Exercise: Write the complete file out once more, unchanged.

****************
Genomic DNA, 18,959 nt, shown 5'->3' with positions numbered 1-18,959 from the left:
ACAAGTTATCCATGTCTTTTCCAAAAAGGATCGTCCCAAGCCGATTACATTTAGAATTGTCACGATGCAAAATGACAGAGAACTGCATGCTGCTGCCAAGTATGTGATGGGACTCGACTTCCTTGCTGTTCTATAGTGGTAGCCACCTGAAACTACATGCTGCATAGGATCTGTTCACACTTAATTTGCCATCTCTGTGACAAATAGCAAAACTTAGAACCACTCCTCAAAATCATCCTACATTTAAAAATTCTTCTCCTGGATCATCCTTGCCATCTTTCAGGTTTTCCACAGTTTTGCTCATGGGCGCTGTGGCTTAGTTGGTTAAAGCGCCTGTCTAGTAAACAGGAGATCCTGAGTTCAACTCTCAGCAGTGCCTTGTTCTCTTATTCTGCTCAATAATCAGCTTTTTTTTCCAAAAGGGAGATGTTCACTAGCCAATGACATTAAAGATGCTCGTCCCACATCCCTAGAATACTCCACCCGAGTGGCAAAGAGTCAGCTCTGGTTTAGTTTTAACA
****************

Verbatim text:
Genomic DNA, 18,959 nt, shown 5'->3' with positions numbered 1-18,959 from the left:
ACAAGTTATCCATGTCTTTTCCAAAAAGGATCGTCCCAAGCCGATTACATTTAGAATTGTCACGATGCAAAATGACAGAGAACTGCATGCTGCTGCCAAGTATGTGATGGGACTCGACTTCCTTGCTGTTCTATAGTGGTAGCCACCTGAAACTACATGCTGCATAGGATCTGTTCACACTTAATTTGCCATCTCTGTGACAAATAGCAAAACTTAGAACCACTCCTCAAAATCATCCTACATTTAAAAATTCTTCTCCTGGATCATCCTTGCCATCTTTCAGGTTTTCCACAGTTTTGCTCATGGGCGCTGTGGCTTAGTTGGTTAAAGCGCCTGTCTAGTAAACAGGAGATCCTGAGTTCAACTCTCAGCAGTGCCTTGTTCTCTTATTCTGCTCAATAATCAGCTTTTTTTTCCAAAAGGGAGATGTTCACTAGCCAATGACATTAAAGATGCTCGTCCCACATCCCTAGAATACTCCACCCGAGTGGCAAAGAGTCAGCTCTGGTTTAGTTTTAACA